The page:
West Texas Intermediate crude gained for a third day as the U.S. economy expanded more than previously forecast in the second quarter, boosting expectations for strong oil demand.
U.S. gross domestic product grew at a 4.2 percent annualized rate last quarter, up from an initial estimate of 4 percent, the Commerce Department said. Demand for gasoline rose 3.7 percent last week, the Energy Information Administration said yesterday. BP Plc’s Whiting refinery in Indiana had a fire at a hydrotreater yesterday that may limit the plant’s ability to process high-sulfur heavy crude, according to IIR Energy.
“The downside from current price levels is quite limited,” said Paul Crovo, a Philadelphia-based oil analyst at PNC Capital Advisors. “Supply, demand conditions continue to remain relatively tight going into the second half of this year.”
WTI for October delivery rose 67 cents, or 0.7 percent, to $94.55 a barrel on the New York Mercantile Exchange, the highest settlement since Aug. 20. The volume of all futures was 8.8 percent above the 100-day average.
Brent for October settlement slid 26 cents to $102.46 a barrel on the London-based ICE Futures Europe exchange. Volume was about 15 percent below the 100-day average. Brent traded at a premium of $7.91 to WTI on ICE, compared with $8.84 yesterday.
U.S. GDP growth, propelled by the biggest gain in business investment in more than two years, was faster than the 3.9 percent increase forecast by economists surveyed by Bloomberg. Investment increased at an 8.1 percent annualized rate, the most since the first three months of 2012.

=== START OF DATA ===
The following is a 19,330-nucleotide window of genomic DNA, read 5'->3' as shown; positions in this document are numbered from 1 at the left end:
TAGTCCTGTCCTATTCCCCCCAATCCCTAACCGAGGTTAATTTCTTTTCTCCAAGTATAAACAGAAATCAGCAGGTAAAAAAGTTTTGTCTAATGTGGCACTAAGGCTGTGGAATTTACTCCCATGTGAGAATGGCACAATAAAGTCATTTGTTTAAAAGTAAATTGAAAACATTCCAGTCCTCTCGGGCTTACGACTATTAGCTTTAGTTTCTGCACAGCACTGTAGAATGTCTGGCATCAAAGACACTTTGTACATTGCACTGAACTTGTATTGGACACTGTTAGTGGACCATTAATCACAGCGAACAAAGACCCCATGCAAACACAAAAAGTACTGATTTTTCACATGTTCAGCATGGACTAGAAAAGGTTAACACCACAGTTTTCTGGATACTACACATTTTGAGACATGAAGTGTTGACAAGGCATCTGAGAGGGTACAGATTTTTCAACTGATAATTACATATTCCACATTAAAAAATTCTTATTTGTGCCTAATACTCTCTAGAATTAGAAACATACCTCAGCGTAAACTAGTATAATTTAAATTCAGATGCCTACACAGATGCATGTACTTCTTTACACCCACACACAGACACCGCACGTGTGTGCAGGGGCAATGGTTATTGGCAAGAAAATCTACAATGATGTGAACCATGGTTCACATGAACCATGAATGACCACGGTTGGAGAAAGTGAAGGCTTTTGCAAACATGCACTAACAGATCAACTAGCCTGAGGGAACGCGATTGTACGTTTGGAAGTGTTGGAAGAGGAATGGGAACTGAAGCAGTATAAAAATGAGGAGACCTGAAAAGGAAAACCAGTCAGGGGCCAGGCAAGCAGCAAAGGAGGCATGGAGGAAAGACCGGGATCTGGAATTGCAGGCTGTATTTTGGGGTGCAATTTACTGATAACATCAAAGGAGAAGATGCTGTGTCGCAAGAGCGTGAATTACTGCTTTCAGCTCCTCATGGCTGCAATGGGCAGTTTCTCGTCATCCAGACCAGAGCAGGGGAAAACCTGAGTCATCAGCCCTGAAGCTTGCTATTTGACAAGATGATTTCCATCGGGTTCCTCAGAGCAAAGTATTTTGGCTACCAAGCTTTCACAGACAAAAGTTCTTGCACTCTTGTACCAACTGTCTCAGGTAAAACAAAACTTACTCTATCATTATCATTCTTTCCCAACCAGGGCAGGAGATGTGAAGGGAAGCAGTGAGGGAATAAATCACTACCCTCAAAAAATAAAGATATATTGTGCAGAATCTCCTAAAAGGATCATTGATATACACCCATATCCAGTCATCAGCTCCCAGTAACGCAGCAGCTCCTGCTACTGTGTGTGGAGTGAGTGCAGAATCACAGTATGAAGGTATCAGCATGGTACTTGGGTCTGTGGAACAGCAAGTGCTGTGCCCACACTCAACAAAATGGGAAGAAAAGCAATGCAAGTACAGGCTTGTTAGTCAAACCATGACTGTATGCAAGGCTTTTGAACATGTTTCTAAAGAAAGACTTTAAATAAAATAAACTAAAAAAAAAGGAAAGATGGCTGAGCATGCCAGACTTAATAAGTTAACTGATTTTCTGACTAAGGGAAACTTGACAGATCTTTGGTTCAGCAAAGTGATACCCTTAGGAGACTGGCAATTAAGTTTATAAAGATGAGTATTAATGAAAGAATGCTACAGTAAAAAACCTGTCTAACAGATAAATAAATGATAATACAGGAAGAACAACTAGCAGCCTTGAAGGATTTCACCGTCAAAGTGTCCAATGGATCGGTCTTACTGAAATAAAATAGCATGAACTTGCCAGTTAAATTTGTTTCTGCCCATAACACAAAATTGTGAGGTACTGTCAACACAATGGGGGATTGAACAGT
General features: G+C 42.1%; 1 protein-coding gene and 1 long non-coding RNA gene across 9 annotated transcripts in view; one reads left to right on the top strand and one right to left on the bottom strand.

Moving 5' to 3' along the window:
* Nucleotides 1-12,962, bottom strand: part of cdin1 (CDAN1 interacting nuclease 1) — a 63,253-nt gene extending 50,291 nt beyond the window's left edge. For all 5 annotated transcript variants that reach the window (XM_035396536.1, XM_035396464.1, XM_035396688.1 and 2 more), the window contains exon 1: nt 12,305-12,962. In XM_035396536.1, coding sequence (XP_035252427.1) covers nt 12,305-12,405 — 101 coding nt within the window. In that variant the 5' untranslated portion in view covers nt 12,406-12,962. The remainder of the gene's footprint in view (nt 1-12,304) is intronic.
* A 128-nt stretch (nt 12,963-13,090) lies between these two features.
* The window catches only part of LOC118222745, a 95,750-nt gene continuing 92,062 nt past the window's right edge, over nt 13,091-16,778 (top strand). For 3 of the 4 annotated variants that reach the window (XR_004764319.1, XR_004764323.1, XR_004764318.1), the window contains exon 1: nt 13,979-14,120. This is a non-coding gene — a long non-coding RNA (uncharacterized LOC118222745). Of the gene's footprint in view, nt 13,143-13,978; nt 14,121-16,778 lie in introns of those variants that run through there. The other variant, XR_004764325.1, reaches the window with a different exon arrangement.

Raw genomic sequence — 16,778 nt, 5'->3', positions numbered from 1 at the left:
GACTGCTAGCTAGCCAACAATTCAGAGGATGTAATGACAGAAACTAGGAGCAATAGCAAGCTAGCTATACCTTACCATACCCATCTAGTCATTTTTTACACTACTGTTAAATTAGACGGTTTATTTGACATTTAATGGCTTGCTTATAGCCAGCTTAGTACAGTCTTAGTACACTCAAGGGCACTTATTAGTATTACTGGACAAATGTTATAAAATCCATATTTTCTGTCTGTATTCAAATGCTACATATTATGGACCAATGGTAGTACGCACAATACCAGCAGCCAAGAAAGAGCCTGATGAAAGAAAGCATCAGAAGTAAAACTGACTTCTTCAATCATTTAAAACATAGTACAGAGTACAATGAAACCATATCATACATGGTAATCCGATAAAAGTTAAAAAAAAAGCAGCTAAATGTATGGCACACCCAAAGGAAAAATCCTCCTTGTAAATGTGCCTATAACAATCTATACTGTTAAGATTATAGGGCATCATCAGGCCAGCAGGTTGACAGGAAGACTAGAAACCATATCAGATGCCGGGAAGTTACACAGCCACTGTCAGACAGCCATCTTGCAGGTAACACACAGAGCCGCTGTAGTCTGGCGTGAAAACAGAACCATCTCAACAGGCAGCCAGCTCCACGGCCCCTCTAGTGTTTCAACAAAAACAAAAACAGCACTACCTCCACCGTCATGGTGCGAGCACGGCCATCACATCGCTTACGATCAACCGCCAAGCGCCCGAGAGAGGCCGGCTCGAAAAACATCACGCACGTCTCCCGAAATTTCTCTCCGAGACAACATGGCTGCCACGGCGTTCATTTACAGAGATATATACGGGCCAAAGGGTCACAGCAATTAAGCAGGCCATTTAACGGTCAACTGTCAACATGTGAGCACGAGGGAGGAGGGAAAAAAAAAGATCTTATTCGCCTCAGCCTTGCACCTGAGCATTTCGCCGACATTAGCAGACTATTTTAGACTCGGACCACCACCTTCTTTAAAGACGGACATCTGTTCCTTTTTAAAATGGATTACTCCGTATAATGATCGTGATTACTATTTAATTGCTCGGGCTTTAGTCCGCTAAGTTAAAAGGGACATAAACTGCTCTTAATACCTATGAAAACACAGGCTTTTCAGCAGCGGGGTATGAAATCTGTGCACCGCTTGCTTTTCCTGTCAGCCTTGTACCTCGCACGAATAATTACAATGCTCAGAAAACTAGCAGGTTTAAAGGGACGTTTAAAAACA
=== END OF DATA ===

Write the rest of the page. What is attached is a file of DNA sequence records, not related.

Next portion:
“U.S. GDP was very strong, a lot higher than anybody had expected,” said Carl Larry, president of Oil Outlooks & Opinions LLC in Houston. “Good economic numbers are pointing to higher demand.”
Total gasoline supplied, a proxy for demand, rose to 9.1 million barrels a day last week, the EIA, the Energy Department’s statistical arm, said. Gasoline use averaged 9.04 million barrels a day in the four weeks ended Aug. 22.
“The U.S. economy is getting better and that’s definitely raising demand expectations here,” said Phil Flynn, senior market analyst at the Price Futures Group in Chicago. “The geopolitical situation seems to be giving us some support.”
A fire broke out at the Whiting refinery after an explosion yesterday, BP said in an e-mailed statement. Operations at the 405,000-barrel-a-day plant, the largest serving the Chicago area, were “minimally impacted,” the company said. The refinery receives light crude from Cushing, Oklahoma, the delivery point for WTI futures.
“If it’s operating at a reduced rate, then the refinery could switch from heavy sour crude to light sweet crude,” said Andy Lipow, president of Lipow Oil Associates LLC, an energy consulting firm in Houston. “If it’s completely down, then even running light sweet crude is not good enough to reduce the sulfur to meet the fuel quality specification.”
Crude inventories at Cushing gained 508,000 barrels last week to 20.7 million, the EIA reported yesterday.
The incident at Whiting may “put a greater call on demand for WTI crude and could strain Cushing inventories,” said John Kilduff, a partner at Again Capital LLC, a New York-based hedge fund that focuses on energy.
Brent gave up gains after earlier rising as tensions escalated between Russia and Ukraine. Ukrainian President Petro Poroshenko called an emergency security meeting to defend against what he called a “de facto” Russian incursion after separatists gained ground in intensified fighting.